Ugly Little Things by Todd Keisling

ugly-little-things-254x4002xDisclaimer: I received an advanced reader’s copy in exchange for an honest review.

Don’t you just love that cover? It doesn’t just look cool, but also serves as an introduction to this collection since most of the stories feature disembodied hands, hands reaching out of murky water, hands reaching out of the depths of space, or something like that. Let’s face it. Hands not attached to anything are creepy. By the way, there’s also some nifty artwork accompanying each story within.

Ugly Little Things by Todd Keisling starts out with “A Man in Your Garden”, a second person story that I found frightening, surprising, and dream-like. It actually reminds me of a scene I wrote in my book, Innocence, In a Sense, in which a character looks out his window and sees someone standing in his backyard, but we’re not here to talk about me.

“Show Me Where the Waters Fill Your Grave” is about an old man waiting for the return of his deceased wife. I particularly liked this line about how over time we start to talk like the people closest to us: “She was a part of him even in speech, living on as a linguistic phantom that could not be exorcised.” However, I have to admit, I didn’t care for this story overall. “Radio Free Nowhere” is a modern take on the lure of the siren’s song. I didn’t personally care for this one either, but everybody’s tastes are different. You might love it.

“The Otherland Express” is about a teenager running away from an abusive father to meet someone he met online. I found him to be the most real character so far. He seemed like a real person and I found myself rooting for him. On the downside, I did think the internal monologue was often unnecessary. I think most readers would have a pretty good idea what the character is thinking without being told just based on what’s happening. Sometimes, less is more, y’know? This one started out promising, but I couldn’t suspend my disbelief when the supernatural element showed up.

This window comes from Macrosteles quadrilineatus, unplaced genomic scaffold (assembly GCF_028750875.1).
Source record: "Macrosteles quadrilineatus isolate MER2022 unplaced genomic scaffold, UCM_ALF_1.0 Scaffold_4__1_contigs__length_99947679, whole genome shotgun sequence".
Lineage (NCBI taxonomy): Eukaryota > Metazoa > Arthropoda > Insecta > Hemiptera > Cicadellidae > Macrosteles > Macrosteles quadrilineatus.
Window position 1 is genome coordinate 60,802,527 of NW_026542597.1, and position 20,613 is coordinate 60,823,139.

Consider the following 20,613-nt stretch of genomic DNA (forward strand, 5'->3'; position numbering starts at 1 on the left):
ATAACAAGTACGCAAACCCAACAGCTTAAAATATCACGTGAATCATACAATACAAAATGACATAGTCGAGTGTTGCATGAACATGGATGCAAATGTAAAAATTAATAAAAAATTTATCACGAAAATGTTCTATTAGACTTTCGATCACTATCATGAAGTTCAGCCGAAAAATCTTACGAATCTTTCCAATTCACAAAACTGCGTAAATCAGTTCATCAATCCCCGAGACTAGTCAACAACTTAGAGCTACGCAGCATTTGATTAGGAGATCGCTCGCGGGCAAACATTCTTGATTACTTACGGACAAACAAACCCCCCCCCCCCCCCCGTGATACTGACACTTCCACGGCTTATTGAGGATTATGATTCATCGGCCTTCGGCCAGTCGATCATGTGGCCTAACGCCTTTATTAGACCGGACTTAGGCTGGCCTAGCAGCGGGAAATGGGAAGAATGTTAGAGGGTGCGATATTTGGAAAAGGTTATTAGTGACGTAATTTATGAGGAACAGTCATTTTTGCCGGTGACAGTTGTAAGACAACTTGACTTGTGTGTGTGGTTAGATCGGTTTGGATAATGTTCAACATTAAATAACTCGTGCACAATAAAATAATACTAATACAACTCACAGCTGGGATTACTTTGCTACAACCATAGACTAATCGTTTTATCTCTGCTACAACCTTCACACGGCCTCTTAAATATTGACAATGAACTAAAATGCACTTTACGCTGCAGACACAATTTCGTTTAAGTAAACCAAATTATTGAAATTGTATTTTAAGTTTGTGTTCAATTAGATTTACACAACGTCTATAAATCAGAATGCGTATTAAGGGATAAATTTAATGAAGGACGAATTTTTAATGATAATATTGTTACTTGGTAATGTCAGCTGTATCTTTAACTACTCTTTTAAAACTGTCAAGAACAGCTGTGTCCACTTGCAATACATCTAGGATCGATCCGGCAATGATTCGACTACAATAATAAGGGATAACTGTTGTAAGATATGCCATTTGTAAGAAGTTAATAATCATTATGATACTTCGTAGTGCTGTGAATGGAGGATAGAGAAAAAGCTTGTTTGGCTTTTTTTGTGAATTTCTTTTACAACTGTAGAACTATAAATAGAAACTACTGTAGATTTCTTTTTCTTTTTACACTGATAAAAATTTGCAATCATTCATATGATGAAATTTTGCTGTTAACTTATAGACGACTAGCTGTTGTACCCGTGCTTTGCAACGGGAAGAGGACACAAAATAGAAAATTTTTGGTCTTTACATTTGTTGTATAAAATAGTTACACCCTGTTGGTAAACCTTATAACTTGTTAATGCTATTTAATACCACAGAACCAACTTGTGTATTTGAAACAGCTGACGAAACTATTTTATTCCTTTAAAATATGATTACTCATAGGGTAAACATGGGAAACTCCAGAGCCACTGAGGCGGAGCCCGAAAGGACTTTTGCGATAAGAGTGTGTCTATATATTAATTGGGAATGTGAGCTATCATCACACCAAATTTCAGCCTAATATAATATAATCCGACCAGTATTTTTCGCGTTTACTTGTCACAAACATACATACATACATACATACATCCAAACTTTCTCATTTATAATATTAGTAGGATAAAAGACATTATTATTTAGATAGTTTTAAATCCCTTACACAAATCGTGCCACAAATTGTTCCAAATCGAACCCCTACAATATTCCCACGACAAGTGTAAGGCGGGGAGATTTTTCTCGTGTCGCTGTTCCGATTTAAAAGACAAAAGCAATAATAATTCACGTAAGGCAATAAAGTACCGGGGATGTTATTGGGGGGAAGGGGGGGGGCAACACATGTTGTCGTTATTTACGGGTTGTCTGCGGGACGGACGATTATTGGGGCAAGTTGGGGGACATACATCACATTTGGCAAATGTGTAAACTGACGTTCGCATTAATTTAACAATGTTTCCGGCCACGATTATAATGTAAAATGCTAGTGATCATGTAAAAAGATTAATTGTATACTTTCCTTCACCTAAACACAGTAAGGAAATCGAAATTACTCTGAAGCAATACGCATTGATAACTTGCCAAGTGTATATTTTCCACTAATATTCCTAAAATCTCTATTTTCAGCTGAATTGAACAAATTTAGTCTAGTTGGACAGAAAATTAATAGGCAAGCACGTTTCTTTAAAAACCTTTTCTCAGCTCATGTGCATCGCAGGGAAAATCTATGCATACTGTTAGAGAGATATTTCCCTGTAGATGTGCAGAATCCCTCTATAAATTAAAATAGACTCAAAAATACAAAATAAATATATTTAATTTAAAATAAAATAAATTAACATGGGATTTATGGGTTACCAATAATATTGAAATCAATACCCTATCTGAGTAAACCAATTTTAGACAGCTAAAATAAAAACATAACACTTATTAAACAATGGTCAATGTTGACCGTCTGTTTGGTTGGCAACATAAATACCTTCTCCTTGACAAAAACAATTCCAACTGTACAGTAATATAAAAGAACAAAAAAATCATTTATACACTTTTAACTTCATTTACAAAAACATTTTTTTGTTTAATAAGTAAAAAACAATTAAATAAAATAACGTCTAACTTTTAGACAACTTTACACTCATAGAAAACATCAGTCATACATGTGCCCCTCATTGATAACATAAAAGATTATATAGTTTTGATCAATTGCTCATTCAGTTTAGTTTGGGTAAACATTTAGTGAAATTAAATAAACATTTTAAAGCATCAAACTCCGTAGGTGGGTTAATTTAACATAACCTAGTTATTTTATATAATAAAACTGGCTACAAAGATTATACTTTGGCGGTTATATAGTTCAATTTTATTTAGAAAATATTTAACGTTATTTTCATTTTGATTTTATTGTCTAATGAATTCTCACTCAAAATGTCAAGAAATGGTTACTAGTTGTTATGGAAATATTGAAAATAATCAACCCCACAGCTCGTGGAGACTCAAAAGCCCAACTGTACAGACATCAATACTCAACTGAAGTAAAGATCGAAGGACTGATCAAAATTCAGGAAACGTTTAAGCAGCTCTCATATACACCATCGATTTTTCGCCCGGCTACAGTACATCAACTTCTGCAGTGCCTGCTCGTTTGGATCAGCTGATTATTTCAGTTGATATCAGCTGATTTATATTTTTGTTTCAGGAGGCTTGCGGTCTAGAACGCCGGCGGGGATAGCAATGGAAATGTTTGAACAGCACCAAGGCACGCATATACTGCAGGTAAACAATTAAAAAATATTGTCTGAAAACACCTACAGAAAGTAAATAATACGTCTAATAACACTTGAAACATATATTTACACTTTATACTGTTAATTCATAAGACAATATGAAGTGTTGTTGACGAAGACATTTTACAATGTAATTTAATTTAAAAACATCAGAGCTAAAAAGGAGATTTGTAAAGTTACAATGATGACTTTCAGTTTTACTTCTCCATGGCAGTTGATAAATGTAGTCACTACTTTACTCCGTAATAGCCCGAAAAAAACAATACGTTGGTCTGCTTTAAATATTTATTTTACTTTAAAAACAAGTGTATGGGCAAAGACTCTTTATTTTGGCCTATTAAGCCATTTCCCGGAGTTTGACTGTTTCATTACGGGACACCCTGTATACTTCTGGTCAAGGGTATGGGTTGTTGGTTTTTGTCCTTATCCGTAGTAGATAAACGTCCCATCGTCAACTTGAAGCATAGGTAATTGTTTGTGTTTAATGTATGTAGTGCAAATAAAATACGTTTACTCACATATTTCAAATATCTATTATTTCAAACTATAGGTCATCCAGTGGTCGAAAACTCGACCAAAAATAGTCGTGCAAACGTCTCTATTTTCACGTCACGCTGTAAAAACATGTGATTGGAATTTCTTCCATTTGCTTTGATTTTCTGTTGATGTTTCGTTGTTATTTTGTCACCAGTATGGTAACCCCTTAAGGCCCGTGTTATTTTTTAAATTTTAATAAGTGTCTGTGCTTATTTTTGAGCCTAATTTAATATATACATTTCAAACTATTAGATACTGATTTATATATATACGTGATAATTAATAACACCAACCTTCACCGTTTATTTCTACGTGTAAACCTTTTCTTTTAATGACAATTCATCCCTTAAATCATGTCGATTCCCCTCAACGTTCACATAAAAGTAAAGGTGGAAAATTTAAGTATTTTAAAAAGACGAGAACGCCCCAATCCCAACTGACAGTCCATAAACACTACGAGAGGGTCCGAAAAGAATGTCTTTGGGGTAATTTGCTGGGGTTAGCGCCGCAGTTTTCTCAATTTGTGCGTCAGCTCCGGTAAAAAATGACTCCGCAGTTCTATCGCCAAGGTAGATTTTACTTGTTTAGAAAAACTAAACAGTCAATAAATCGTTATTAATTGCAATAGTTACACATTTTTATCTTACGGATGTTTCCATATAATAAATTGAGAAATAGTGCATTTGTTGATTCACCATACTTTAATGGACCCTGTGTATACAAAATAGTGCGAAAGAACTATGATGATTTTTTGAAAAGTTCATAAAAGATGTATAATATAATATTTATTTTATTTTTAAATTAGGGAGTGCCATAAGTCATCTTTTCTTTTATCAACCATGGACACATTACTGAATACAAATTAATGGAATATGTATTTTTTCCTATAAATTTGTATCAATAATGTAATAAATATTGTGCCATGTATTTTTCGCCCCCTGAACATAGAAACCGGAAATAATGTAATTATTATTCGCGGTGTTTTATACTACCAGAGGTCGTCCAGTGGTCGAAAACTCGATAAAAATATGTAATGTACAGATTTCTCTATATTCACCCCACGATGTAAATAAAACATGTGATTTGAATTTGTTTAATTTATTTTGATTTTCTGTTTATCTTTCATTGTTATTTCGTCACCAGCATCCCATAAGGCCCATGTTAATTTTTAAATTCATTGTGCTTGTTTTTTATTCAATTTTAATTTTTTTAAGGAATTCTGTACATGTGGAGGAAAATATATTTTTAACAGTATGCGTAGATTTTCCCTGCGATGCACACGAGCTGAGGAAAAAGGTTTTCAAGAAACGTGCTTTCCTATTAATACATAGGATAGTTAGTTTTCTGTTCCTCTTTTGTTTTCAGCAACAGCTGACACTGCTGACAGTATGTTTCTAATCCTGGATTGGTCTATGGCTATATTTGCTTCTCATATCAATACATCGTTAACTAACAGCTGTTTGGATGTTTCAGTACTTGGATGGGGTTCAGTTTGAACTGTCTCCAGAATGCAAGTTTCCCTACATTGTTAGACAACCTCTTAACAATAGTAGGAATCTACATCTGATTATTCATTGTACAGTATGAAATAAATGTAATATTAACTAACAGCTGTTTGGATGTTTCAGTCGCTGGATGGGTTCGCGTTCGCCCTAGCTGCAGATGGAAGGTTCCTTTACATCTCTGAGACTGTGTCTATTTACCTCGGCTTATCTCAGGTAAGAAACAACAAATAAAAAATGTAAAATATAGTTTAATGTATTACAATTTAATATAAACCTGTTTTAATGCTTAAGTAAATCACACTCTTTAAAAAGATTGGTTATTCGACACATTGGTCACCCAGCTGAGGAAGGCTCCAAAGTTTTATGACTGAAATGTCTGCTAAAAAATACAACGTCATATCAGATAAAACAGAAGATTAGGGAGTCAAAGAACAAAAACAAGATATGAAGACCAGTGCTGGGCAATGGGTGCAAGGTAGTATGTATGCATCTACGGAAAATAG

I guessed that “Saving Granny from the Devil” was at least partly autobiographical since the main character shares his name with the author (this is confirmed by the story notes at the end.) It starts with bullies locking Toddy into a kennel with a dead dog in a truly horrifying scene. I liked how the Devil was portrayed in this story. He’s not just the embodiment of evil as you’d expect, but is based more on the Bible’s portrayal of him. This story is highly recommended.

“The Darkness Between Dead Stars” is about a space mission gone awry. I liked the mystery of it and the unanswered questions we were left with. “Human Resources” is a humorous story written in the form of an email. “House of Nettle and Thorn” takes place in a sorority house from hell. There’s a reference to “the last reconciliation” which make me wonder how it’s tied to the final story in this volume.

“When Karen Met Her Mountain” is a revenge fantasy (I Spit on Your Grave is mentioned as an influence in the story notes at the end). Karen’s deceased father speaks to her throughout the story, helping her out. I don’t know why she and her husband didn’t call the police when they first saw the accident, but then I guess there wouldn’t be a story. I usually don’t like revenge fantasies, but this one had more substance to it than most. We learn about Karen’s past and sit in on conversations she had with her psychologist. Another favorite in this collection.

“The Harbinger” reminded me of H.P. Lovercraft’s “Shadow Over Innsmouth”, especially the part where the town drunk warns the reporter about the town’s dark secret. Sure enough, “Innsmouth” is listed as an influence in the story notes. Called it! Although I should mention the story isn’t simply a retelling of “Innsmouth”, just partly inspired by it. The reporter in question writes for a toy magazine and is there to interview a doll maker, and as you’d expect from a horror story, there are plenty of creepy dolls. Like in the previous story, our narrator hears the voice of a former loved one in his head. In this case, it’s his ex-wife. And of course, there’s a scene with hands emerging from water again.

This collection rounds out with the excellent “The Final Reconciliation” which I’ve reviewed elsewhere as it was originally published as a stand alone book. Another highly recommended story.

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